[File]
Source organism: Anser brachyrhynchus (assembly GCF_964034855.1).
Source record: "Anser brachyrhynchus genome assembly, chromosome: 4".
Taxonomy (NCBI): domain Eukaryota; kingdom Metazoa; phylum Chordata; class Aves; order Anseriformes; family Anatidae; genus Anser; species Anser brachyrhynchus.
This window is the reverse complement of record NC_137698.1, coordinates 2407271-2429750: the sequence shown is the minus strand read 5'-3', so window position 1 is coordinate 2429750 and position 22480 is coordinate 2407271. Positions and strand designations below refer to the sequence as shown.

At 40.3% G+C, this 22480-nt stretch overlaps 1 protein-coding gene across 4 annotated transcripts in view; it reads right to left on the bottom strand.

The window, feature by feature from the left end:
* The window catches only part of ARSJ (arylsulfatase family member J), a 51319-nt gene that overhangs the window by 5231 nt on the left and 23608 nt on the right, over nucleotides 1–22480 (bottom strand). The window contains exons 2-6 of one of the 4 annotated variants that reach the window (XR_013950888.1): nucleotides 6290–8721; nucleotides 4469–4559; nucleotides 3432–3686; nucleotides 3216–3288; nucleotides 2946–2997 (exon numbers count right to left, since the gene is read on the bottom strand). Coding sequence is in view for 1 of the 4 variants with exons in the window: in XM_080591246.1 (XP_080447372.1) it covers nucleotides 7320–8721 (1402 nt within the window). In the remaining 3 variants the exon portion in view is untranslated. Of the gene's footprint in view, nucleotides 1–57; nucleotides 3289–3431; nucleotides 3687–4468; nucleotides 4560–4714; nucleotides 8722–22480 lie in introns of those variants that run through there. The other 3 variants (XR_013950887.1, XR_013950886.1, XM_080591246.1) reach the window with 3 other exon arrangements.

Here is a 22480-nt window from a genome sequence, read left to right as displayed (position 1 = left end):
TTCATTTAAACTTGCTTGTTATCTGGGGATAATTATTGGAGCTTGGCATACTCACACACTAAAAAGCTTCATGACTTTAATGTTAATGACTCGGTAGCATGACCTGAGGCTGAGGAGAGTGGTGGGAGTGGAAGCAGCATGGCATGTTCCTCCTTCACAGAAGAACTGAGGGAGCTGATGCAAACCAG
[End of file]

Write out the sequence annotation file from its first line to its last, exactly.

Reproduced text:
Source organism: Anser brachyrhynchus (assembly GCF_964034855.1).
Source record: "Anser brachyrhynchus genome assembly, chromosome: 4".
Taxonomy (NCBI): domain Eukaryota; kingdom Metazoa; phylum Chordata; class Aves; order Anseriformes; family Anatidae; genus Anser; species Anser brachyrhynchus.
This window is the reverse complement of record NC_137698.1, coordinates 2407271-2429750: the sequence shown is the minus strand read 5'-3', so window position 1 is coordinate 2429750 and position 22480 is coordinate 2407271. Positions and strand designations below refer to the sequence as shown.

At 40.3% G+C, this 22480-nt stretch overlaps 1 protein-coding gene across 4 annotated transcripts in view; it reads right to left on the bottom strand.

The window, feature by feature from the left end:
* The window catches only part of ARSJ (arylsulfatase family member J), a 51319-nt gene that overhangs the window by 5231 nt on the left and 23608 nt on the right, over nucleotides 1–22480 (bottom strand). The window contains exons 2-6 of one of the 4 annotated variants that reach the window (XR_013950888.1): nucleotides 6290–8721; nucleotides 4469–4559; nucleotides 3432–3686; nucleotides 3216–3288; nucleotides 2946–2997 (exon numbers count right to left, since the gene is read on the bottom strand). Coding sequence is in view for 1 of the 4 variants with exons in the window: in XM_080591246.1 (XP_080447372.1) it covers nucleotides 7320–8721 (1402 nt within the window). In the remaining 3 variants the exon portion in view is untranslated. Of the gene's footprint in view, nucleotides 1–57; nucleotides 3289–3431; nucleotides 3687–4468; nucleotides 4560–4714; nucleotides 8722–22480 lie in introns of those variants that run through there. The other 3 variants (XR_013950887.1, XR_013950886.1, XM_080591246.1) reach the window with 3 other exon arrangements.

Here is a 22480-nt window from a genome sequence, read left to right as displayed (position 1 = left end):
TTCATTTAAACTTGCTTGTTATCTGGGGATAATTATTGGAGCTTGGCATACTCACACACTAAAAAGCTTCATGACTTTAATGTTAATGACTCGGTAGCATGACCTGAGGCTGAGGAGAGTGGTGGGAGTGGAAGCAGCATGGCATGTTCCTCCTTCACAGAAGAACTGAGGGAGCTGATGCAAACCAG